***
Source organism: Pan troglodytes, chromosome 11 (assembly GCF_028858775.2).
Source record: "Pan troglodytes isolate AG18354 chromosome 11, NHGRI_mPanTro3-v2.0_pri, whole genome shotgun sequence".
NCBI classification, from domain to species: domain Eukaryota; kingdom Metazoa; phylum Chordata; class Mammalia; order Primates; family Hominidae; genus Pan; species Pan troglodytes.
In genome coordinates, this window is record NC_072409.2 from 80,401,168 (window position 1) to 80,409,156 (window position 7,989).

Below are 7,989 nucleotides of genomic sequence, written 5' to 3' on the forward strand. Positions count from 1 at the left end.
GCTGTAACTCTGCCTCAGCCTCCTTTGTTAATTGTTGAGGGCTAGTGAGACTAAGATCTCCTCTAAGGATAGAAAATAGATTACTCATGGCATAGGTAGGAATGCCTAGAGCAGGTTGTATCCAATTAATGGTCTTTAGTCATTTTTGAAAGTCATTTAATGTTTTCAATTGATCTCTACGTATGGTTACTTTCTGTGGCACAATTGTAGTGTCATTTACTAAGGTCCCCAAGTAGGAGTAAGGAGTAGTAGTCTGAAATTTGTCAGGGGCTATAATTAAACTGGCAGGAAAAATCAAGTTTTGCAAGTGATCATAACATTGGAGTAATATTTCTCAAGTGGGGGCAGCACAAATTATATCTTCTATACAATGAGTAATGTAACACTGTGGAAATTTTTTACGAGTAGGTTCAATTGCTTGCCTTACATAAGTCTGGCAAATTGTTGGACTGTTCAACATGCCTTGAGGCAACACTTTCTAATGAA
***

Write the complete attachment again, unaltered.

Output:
Source organism: Pan troglodytes, chromosome 11 (assembly GCF_028858775.2).
Source record: "Pan troglodytes isolate AG18354 chromosome 11, NHGRI_mPanTro3-v2.0_pri, whole genome shotgun sequence".
NCBI classification, from domain to species: domain Eukaryota; kingdom Metazoa; phylum Chordata; class Mammalia; order Primates; family Hominidae; genus Pan; species Pan troglodytes.
In genome coordinates, this window is record NC_072409.2 from 80,401,168 (window position 1) to 80,409,156 (window position 7,989).

Below are 7,989 nucleotides of genomic sequence, written 5' to 3' on the forward strand. Positions count from 1 at the left end.
GCTGTAACTCTGCCTCAGCCTCCTTTGTTAATTGTTGAGGGCTAGTGAGACTAAGATCTCCTCTAAGGATAGAAAATAGATTACTCATGGCATAGGTAGGAATGCCTAGAGCAGGTTGTATCCAATTAATGGTCTTTAGTCATTTTTGAAAGTCATTTAATGTTTTCAATTGATCTCTACGTATGGTTACTTTCTGTGGCACAATTGTAGTGTCATTTACTAAGGTCCCCAAGTAGGAGTAAGGAGTAGTAGTCTGAAATTTGTCAGGGGCTATAATTAAACTGGCAGGAAAAATCAAGTTTTGCAAGTGATCATAACATTGGAGTAATATTTCTCAAGTGGGGGCAGCACAAATTATATCTTCTATACAATGAGTAATGTAACACTGTGGAAATTTTTTACGAGTAGGTTCAATTGCTTGCCTTACATAAGTCTGGCAAATTGTTGGACTGTTCAACATGCCTTGAGGCAACACTTTCTAATGAA